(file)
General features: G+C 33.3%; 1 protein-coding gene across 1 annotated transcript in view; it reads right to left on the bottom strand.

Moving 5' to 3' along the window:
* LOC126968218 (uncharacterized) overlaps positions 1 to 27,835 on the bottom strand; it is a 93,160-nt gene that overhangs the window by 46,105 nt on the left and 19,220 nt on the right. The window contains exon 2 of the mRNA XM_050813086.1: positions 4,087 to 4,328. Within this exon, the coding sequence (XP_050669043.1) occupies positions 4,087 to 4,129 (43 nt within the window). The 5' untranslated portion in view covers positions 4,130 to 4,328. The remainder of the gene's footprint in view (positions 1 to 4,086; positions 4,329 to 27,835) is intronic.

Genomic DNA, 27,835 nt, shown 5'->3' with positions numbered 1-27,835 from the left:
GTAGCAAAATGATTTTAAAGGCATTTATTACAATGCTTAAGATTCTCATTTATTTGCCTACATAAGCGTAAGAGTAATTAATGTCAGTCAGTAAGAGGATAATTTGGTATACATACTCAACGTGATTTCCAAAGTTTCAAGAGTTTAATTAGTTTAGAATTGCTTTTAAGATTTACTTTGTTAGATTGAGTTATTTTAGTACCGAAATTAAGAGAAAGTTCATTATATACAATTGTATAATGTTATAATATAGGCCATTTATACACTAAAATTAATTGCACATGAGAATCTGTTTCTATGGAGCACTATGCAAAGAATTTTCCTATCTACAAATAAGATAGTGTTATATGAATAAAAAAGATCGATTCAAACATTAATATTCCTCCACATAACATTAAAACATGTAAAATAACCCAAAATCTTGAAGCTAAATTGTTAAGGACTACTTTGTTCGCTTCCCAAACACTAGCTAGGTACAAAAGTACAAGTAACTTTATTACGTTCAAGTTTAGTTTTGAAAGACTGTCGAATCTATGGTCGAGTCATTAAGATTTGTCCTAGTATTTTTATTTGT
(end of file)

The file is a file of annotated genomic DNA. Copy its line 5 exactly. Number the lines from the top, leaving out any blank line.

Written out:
GTAGCAAAATGATTTTAAAGGCATTTATTACAATGCTTAAGATTCTCATTTATTTGCCTACATAAGCGTAAGAGTAATTAATGTCAGTCAGTAAGAGGATAATTTGGTATACATACTCAACGTGATTTCCAAAGTTTCAAGAGTTTAATTAGTTTAGAATTGCTTTTAAGATTTACTTTGTTAGATTGAGTTATTTTAGTACCGAAATTAAGAGAAAGTTCATTATATACAATTGTATAATGTTATAATATAGGCCATTTATACACTAAAATTAATTGCACATGAGAATCTGTTTCTATGGAGCACTATGCAAAGAATTTTCCTATCTACAAATAAGATAGTGTTATATGAATAAAAAAGATCGATTCAAACATTAATATTCCTCCACATAACATTAAAACATGTAAAATAACCCAAAATCTTGAAGCTAAATTGTTAAGGACTACTTTGTTCGCTTCCCAAACACTAGCTAGGTACAAAAGTACAAGTAACTTTATTACGTTCAAGTTTAGTTTTGAAAGACTGTCGAATCTATGGTCGAGTCATTAAGATTTGTCCTAGTATTTTTATTTGT